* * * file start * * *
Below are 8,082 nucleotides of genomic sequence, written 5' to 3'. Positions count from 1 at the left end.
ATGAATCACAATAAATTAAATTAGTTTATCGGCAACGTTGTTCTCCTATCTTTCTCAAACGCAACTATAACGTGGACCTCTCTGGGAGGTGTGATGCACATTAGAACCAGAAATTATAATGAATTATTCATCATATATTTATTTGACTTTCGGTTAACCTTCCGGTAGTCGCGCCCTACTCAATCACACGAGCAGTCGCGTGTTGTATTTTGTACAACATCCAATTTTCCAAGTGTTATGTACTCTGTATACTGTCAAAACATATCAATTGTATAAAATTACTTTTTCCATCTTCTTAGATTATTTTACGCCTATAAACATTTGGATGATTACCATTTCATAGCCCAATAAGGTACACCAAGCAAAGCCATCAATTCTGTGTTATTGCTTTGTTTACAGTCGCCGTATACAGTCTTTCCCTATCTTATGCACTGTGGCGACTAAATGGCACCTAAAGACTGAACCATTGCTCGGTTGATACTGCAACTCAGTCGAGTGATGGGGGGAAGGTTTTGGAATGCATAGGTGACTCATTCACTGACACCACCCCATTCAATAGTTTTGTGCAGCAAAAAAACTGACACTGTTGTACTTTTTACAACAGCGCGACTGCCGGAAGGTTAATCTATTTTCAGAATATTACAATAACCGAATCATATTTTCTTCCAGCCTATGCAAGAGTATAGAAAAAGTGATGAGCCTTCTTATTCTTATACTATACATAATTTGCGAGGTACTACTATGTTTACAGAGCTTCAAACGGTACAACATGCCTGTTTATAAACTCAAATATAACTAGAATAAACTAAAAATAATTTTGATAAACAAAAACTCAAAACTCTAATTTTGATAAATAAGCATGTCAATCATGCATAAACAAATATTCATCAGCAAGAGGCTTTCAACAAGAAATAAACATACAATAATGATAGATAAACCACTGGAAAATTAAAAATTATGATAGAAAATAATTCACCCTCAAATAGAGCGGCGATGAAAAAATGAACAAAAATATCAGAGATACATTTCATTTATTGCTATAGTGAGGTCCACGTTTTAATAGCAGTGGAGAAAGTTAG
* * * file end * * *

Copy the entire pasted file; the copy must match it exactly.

Below are 8,082 nucleotides of genomic sequence, written 5' to 3'. Positions count from 1 at the left end.
ATGAATCACAATAAATTAAATTAGTTTATCGGCAACGTTGTTCTCCTATCTTTCTCAAACGCAACTATAACGTGGACCTCTCTGGGAGGTGTGATGCACATTAGAACCAGAAATTATAATGAATTATTCATCATATATTTATTTGACTTTCGGTTAACCTTCCGGTAGTCGCGCCCTACTCAATCACACGAGCAGTCGCGTGTTGTATTTTGTACAACATCCAATTTTCCAAGTGTTATGTACTCTGTATACTGTCAAAACATATCAATTGTATAAAATTACTTTTTCCATCTTCTTAGATTATTTTACGCCTATAAACATTTGGATGATTACCATTTCATAGCCCAATAAGGTACACCAAGCAAAGCCATCAATTCTGTGTTATTGCTTTGTTTACAGTCGCCGTATACAGTCTTTCCCTATCTTATGCACTGTGGCGACTAAATGGCACCTAAAGACTGAACCATTGCTCGGTTGATACTGCAACTCAGTCGAGTGATGGGGGGAAGGTTTTGGAATGCATAGGTGACTCATTCACTGACACCACCCCATTCAATAGTTTTGTGCAGCAAAAAAACTGACACTGTTGTACTTTTTACAACAGCGCGACTGCCGGAAGGTTAATCTATTTTCAGAATATTACAATAACCGAATCATATTTTCTTCCAGCCTATGCAAGAGTATAGAAAAAGTGATGAGCCTTCTTATTCTTATACTATACATAATTTGCGAGGTACTACTATGTTTACAGAGCTTCAAACGGTACAACATGCCTGTTTATAAACTCAAATATAACTAGAATAAACTAAAAATAATTTTGATAAACAAAAACTCAAAACTCTAATTTTGATAAATAAGCATGTCAATCATGCATAAACAAATATTCATCAGCAAGAGGCTTTCAACAAGAAATAAACATACAATAATGATAGATAAACCACTGGAAAATTAAAAATTATGATAGAAAATAATTCACCCTCAAATAGAGCGGCGATGAAAAAATGAACAAAAATATCAGAGATACATTTCATTTATTGCTATAGTGAGGTCCACGTTTTAATAGCAGTGGAGAAAGTTAG